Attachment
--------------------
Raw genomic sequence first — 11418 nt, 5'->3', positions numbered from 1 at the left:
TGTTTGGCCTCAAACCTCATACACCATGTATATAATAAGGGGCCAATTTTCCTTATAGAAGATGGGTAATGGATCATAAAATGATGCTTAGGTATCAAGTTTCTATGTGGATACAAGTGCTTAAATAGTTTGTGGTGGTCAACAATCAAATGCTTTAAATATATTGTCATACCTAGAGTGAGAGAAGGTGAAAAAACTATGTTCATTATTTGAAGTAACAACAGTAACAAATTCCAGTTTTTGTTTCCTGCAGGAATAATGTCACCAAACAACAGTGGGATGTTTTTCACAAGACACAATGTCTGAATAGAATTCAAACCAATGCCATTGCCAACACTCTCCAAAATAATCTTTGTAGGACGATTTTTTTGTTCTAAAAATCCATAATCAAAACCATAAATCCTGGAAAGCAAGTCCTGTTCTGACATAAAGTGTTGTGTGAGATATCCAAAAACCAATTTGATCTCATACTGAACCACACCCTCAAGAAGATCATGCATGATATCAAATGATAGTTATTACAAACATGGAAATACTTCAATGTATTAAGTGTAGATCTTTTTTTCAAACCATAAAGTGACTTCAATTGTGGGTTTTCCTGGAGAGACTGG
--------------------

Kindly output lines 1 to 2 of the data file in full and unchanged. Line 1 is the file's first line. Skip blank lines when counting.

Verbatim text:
Raw genomic sequence first — 11418 nt, 5'->3', positions numbered from 1 at the left:
TGTTTGGCCTCAAACCTCATACACCATGTATATAATAAGGGGCCAATTTTCCTTATAGAAGATGGGTAATGGATCATAAAATGATGCTTAGGTATCAAGTTTCTATGTGGATACAAGTGCTTAAATAGTTTGTGGTGGTCAACAATCAAATGCTTTAAATATATTGTCATACCTAGAGTGAGAGAAGGTGAAAAAACTATGTTCATTATTTGAAGTAACAACAGTAACAAATTCCAGTTTTTGTTTCCTGCAGGAATAATGTCACCAAACAACAGTGGGATGTTTTTCACAAGACACAATGTCTGAATAGAATTCAAACCAATGCCATTGCCAACACTCTCCAAAATAATCTTTGTAGGACGATTTTTTTGTTCTAAAAATCCATAATCAAAACCATAAATCCTGGAAAGCAAGTCCTGTTCTGACATAAAGTGTTGTGTGAGATATCCAAAAACCAATTTGATCTCATACTGAACCACACCCTCAAGAAGATCATGCATGATATCAAATGATAGTTATTACAAACATGGAAATACTTCAATGTATTAAGTGTAGATCTTTTTTTCAAACCATAAAGTGACTTCAATTGTGGGTTTTCCTGGAGAGACTGG